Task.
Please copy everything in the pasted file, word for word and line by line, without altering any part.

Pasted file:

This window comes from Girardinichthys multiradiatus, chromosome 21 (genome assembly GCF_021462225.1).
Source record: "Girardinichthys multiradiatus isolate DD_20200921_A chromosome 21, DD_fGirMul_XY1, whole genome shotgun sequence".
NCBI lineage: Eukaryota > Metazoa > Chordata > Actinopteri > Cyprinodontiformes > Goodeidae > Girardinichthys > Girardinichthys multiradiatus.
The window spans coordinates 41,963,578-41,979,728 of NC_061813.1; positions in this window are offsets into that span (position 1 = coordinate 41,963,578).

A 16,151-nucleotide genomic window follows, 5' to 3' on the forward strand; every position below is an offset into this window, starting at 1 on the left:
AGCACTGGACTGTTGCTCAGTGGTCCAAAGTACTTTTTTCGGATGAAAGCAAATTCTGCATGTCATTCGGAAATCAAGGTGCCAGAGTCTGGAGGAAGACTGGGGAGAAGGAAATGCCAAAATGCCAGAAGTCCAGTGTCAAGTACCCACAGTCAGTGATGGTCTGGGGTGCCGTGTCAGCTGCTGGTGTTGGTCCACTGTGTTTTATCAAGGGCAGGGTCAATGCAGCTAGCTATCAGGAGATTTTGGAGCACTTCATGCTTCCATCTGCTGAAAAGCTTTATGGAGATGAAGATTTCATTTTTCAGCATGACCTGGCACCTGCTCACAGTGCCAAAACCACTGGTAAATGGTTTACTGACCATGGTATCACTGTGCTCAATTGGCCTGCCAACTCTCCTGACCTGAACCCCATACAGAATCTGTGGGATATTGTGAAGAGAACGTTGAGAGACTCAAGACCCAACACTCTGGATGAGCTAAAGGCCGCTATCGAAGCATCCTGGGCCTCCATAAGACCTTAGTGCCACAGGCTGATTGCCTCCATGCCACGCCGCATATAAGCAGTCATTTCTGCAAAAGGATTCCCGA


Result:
This window comes from Girardinichthys multiradiatus, chromosome 21 (genome assembly GCF_021462225.1).
Source record: "Girardinichthys multiradiatus isolate DD_20200921_A chromosome 21, DD_fGirMul_XY1, whole genome shotgun sequence".
NCBI lineage: Eukaryota > Metazoa > Chordata > Actinopteri > Cyprinodontiformes > Goodeidae > Girardinichthys > Girardinichthys multiradiatus.
The window spans coordinates 41,963,578-41,979,728 of NC_061813.1; positions in this window are offsets into that span (position 1 = coordinate 41,963,578).

A 16,151-nucleotide genomic window follows, 5' to 3' on the forward strand; every position below is an offset into this window, starting at 1 on the left:
AGCACTGGACTGTTGCTCAGTGGTCCAAAGTACTTTTTTCGGATGAAAGCAAATTCTGCATGTCATTCGGAAATCAAGGTGCCAGAGTCTGGAGGAAGACTGGGGAGAAGGAAATGCCAAAATGCCAGAAGTCCAGTGTCAAGTACCCACAGTCAGTGATGGTCTGGGGTGCCGTGTCAGCTGCTGGTGTTGGTCCACTGTGTTTTATCAAGGGCAGGGTCAATGCAGCTAGCTATCAGGAGATTTTGGAGCACTTCATGCTTCCATCTGCTGAAAAGCTTTATGGAGATGAAGATTTCATTTTTCAGCATGACCTGGCACCTGCTCACAGTGCCAAAACCACTGGTAAATGGTTTACTGACCATGGTATCACTGTGCTCAATTGGCCTGCCAACTCTCCTGACCTGAACCCCATACAGAATCTGTGGGATATTGTGAAGAGAACGTTGAGAGACTCAAGACCCAACACTCTGGATGAGCTAAAGGCCGCTATCGAAGCATCCTGGGCCTCCATAAGACCTTAGTGCCACAGGCTGATTGCCTCCATGCCACGCCGCATATAAGCAGTCATTTCTGCAAAAGGATTCCCGA